Michael Bond writes nonfiction books about human psychology and behaviour. He is interested in the many ways we are influenced by our social and physical surroundings — how the people we’re with and the places we know affect what we do and think. His most recent book is Wayfinding: the art and science of how we find and lose our way (Picador, 2020). It explores how people navigate: how our brains make the cognitive maps that keep us orientated, and how our interactions with landscape affect our memory and cognition. Previously he wrote The Power of Others (Oneworld, 2014), which won the 2015 British Psychological Society book of the year award. It investigates the psychological effects of groups and the challenges of isolation. Michael started his career as a science journalist. For six years he was senior editor at New Scientist. His interest in social psychology began during his time reporting on conflict and reconciliation in the Middle East during the second Palestinian intifada. His articles have appeared in New Scientist, Nature, Aeon, Slate, Discover, BBC Future, Prospect, The Observer, the Daily Telegraph, The Times, the Financial Times, the New York Times, Foreign Policy, USA Today and elsewhere. In his other life, he is co-founder of the problem-solving agency Common, which uses behavioural science to improve people’s lives. He sometimes works as an editorial consultant for the UN Environment Programme’s Crisis Management Branch. He lives in a cottage on a farm in Hampshire with a cat called Cecil.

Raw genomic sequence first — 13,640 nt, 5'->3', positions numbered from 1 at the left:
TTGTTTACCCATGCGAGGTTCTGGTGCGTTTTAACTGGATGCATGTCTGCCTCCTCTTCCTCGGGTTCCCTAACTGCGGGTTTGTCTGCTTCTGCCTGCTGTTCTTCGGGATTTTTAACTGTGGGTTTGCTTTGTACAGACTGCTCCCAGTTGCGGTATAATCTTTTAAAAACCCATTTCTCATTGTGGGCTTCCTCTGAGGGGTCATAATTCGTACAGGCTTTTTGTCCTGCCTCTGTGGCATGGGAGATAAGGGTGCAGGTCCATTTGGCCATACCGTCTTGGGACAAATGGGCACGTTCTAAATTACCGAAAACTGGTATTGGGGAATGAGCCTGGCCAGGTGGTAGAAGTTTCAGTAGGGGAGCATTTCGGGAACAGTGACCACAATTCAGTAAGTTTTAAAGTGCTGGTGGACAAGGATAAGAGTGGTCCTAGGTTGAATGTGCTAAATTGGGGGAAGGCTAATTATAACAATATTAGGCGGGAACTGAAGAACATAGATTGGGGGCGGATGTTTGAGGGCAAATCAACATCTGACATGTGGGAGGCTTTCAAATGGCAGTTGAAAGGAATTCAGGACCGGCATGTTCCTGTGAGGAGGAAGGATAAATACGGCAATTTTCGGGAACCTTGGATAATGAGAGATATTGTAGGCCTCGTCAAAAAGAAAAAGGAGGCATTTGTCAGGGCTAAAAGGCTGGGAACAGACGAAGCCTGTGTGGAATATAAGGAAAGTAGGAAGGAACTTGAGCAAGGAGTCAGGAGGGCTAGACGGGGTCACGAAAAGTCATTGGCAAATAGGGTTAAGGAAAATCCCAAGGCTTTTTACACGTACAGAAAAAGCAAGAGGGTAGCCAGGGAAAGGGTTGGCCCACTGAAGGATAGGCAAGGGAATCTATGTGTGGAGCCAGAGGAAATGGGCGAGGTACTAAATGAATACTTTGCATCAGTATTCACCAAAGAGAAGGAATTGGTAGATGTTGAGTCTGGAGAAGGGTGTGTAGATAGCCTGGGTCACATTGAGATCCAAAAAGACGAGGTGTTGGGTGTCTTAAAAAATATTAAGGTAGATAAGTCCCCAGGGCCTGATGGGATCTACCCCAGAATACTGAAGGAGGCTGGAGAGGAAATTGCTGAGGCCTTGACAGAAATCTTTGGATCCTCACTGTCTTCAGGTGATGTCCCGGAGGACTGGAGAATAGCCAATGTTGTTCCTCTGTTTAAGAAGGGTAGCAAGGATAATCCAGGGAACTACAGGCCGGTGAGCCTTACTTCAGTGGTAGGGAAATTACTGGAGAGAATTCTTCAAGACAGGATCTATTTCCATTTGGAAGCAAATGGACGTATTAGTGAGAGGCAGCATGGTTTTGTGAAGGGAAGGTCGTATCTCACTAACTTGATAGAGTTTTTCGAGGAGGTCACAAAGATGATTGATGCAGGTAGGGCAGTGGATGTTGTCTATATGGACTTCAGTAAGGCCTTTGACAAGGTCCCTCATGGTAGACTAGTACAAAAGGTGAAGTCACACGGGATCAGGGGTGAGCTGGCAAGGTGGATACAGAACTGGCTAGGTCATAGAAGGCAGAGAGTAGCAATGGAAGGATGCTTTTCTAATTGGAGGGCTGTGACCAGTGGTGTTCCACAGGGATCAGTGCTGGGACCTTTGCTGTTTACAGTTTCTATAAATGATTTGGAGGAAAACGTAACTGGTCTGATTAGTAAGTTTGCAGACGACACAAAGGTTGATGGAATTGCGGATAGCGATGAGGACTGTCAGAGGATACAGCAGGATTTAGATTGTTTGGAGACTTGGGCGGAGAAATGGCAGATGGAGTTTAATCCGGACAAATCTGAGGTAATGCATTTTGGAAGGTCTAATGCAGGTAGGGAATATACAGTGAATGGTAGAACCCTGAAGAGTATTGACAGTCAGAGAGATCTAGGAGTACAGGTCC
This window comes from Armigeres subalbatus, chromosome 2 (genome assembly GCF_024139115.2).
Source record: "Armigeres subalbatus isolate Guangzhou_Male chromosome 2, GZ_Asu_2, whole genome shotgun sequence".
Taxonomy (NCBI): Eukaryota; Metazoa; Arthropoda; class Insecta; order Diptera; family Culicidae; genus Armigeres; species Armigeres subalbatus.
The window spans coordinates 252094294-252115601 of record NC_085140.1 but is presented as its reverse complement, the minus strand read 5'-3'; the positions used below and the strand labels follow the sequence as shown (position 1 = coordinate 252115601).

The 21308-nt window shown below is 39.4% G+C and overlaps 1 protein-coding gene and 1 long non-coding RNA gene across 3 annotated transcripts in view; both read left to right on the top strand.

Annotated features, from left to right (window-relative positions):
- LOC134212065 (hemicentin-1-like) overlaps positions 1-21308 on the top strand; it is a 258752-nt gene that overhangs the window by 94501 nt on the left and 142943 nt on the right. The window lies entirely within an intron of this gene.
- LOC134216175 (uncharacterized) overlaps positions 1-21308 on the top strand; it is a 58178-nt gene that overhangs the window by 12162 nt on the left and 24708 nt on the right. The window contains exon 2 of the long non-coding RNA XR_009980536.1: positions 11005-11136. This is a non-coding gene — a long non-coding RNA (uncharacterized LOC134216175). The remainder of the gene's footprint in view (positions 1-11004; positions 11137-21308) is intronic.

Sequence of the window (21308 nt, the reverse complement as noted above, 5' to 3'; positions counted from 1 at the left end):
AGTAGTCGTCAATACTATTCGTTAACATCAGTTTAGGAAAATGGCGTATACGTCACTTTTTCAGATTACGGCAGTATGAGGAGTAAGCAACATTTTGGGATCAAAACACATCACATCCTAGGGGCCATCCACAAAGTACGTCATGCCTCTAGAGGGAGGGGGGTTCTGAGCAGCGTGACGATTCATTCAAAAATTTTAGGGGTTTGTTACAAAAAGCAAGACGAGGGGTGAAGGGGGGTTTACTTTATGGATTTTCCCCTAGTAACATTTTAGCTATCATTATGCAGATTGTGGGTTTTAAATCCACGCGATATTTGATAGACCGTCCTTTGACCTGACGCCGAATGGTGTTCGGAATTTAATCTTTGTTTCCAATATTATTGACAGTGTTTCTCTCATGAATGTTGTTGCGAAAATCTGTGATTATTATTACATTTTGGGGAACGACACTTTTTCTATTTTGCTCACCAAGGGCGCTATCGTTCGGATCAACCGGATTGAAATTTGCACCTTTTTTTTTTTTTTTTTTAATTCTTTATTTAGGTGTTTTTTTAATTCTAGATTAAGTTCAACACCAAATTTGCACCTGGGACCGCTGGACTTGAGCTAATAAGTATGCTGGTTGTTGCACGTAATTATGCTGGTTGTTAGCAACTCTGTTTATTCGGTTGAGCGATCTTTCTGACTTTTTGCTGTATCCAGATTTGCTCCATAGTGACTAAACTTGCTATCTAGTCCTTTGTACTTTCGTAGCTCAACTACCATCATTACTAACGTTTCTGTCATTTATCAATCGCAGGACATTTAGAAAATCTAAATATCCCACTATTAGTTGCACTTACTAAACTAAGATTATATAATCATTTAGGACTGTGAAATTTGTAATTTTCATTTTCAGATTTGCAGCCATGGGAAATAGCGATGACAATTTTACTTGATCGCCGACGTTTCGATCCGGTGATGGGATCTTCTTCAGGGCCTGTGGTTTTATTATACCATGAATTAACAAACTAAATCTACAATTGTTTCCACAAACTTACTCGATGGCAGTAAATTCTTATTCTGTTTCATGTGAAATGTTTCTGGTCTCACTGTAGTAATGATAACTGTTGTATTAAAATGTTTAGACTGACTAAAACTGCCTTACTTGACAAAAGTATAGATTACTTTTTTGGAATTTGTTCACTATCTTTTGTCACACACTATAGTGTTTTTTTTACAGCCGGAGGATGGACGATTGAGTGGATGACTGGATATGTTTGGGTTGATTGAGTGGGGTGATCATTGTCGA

Oxford Brookes University 2021/22